Farm owner blames ownership rules

Broadacre Agriculture seeks bankruptcy protection | Pension fund ineligible to own land

One of Saskatchewan’s largest grain farms could have stayed afloat if not for a wishy-washy provincial government policy, says the company’s chief executive officer.

Broadacre Agriculture has been granted creditor protection by the Court of Queen’s Bench of Alberta after the company was unable to service its loans.

The firm has until Dec. 4 to figure out how it will pay its creditors and exit the grain business after amassing 65,000 acres of owned and leased land in the province over the past three years.

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Broadacre CEO Gary Pike said it all could have been avoided if a Canadian pension plan was allowed to invest in the company.

The firm had a deal in place with an unnamed pension fund that was willing to inject much-needed capital.

“They were willing to take us to the next step,” he said.

However, Saskatchewan’s Farm Land Security Board killed the deal by ruling that the pension fund was ineligible to own farmland.

Pike is baffled by the ruling, considering that earlier this year the same board ruled that the Canada Pension Plan Investment Board could acquire 115,000 acres of Saskatchewan farmland from Assiniboia Farmland Ltd. Partnership.

“All of this could have been resolved if (Saskatchewan premier) Brad Wall had a clearer policy on pension funds,” he said.

“It’s hard to figure out why some Canadian pensions qualify and others don’t.”

Mark Folk, general manager of the Farm Land Security Board, said the Saskatchewan Farm Security Act prevents pensions from owning farmland in the province.

The only eligible entities are corporations, partnerships, syndicates, joint ventures, co-operatives or another similar entities owned by Canadians.

“The Canada Pension Plan Investment Board is a rather unique structure that fit under a corporation and not a pension,” he said.

The board, not the pension plan, owns the land and the board was deemed to be a Canadian-owned corporation.

Dan Patterson, former general manager of the Saskatchewan Farm Land Security board, said the optics are bad in this case.

Two of Assiniboia’s principals have strong ties to the ruling Saskatchewan Party.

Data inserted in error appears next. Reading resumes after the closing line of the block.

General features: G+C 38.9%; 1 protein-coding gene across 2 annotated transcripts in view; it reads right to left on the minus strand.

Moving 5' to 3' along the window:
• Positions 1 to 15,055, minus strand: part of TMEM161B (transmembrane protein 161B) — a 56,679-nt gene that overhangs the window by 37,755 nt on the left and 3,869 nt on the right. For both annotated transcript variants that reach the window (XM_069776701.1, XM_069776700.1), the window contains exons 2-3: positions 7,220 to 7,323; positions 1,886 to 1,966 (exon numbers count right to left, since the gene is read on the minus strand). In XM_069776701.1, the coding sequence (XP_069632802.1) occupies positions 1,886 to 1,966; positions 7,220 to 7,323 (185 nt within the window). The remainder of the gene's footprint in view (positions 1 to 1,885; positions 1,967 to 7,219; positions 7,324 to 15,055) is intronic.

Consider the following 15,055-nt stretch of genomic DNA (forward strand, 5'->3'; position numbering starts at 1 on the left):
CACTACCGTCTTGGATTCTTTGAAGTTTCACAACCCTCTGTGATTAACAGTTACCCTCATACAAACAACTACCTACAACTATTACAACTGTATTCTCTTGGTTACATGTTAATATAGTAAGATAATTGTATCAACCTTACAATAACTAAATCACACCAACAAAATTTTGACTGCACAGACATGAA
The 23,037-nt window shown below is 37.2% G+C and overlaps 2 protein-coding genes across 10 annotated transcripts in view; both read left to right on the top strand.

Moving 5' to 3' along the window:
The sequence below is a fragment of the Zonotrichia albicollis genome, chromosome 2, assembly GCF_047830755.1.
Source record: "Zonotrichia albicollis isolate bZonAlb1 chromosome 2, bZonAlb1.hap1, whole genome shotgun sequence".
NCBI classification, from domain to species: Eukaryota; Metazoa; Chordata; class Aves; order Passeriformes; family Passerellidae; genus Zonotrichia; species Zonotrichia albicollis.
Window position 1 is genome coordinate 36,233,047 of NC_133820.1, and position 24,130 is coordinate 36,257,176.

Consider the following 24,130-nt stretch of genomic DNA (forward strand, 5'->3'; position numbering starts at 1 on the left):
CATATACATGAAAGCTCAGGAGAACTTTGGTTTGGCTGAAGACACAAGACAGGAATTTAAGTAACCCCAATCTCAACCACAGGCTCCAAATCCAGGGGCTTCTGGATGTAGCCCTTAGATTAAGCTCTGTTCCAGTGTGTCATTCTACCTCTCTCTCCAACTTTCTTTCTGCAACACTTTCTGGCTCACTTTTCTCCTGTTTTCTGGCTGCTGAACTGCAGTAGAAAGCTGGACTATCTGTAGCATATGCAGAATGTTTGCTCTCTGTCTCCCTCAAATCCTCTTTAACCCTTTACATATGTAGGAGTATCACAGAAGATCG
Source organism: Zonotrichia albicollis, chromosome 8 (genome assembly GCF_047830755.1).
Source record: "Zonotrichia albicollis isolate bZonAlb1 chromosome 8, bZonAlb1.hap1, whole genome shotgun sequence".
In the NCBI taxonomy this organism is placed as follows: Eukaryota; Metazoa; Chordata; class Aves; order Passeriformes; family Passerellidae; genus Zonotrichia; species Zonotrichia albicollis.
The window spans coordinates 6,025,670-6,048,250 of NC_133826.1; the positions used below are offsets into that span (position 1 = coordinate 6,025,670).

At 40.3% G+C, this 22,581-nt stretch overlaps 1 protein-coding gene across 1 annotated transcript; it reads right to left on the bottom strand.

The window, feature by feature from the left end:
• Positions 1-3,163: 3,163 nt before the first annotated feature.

Doug Emsley, president of Assiniboia, once served as assistant principal secretary to the premier of Saskatchewan.

Brad Farquhar, vice-president of Assiniboia, is a former executive director of the Saskatchewan Party.

Patterson said the Farm Land Security Board is an independent tribunal that needs to distance itself from the government in such cases.

“My view is that the board has to be extremely careful in these situations to not just act independently but to be seen to be acting independently,” he said.

“In this case, moving it to court to have an adjudication of the Canada Pension Plan issue would have been the wise thing for the board to do because then they would be seen clearly as acting independently.”

He said it is a “bizarre notion” that an investment board owns the $234 billion in Canada Pension Plan assets.

Folk acknowledged that the board received a legal opinion from the justice department that factored into its determination, but the board made the final decision.

He said the Assiniboia case was handled like any other similar case and didn’t need to be put in front of a court of law.

“Mr. Patterson has his opinion. That wasn’t an opinion that the Farm Land Security Board agreed with,” said Folk.

Pike is frustrated by what he sees as a double standard when it comes to determining who can own Saskatchewan farmland.

“This thing is something that needs to be straightened out,” he said.

“What better place to have some of our pension plan working for us than in primary agriculture where there are opportunities to make money.”

Patterson doesn’t think the province should be heading down this road at all. The CPP’s investment board has stated that it intends to invest $2 to $3 billion in farmland over the next five years.

He wonders how his young farmer neighbour near Moose Jaw, Sask., will be able to compete against a land buyer with those kinds of resources.

Patterson thinks allowing pension funds to buy land will accelerate the growth of corporate farming and the corresponding demise of rural communities.

“It will essentially change the face of Saskatchewan,” he said.

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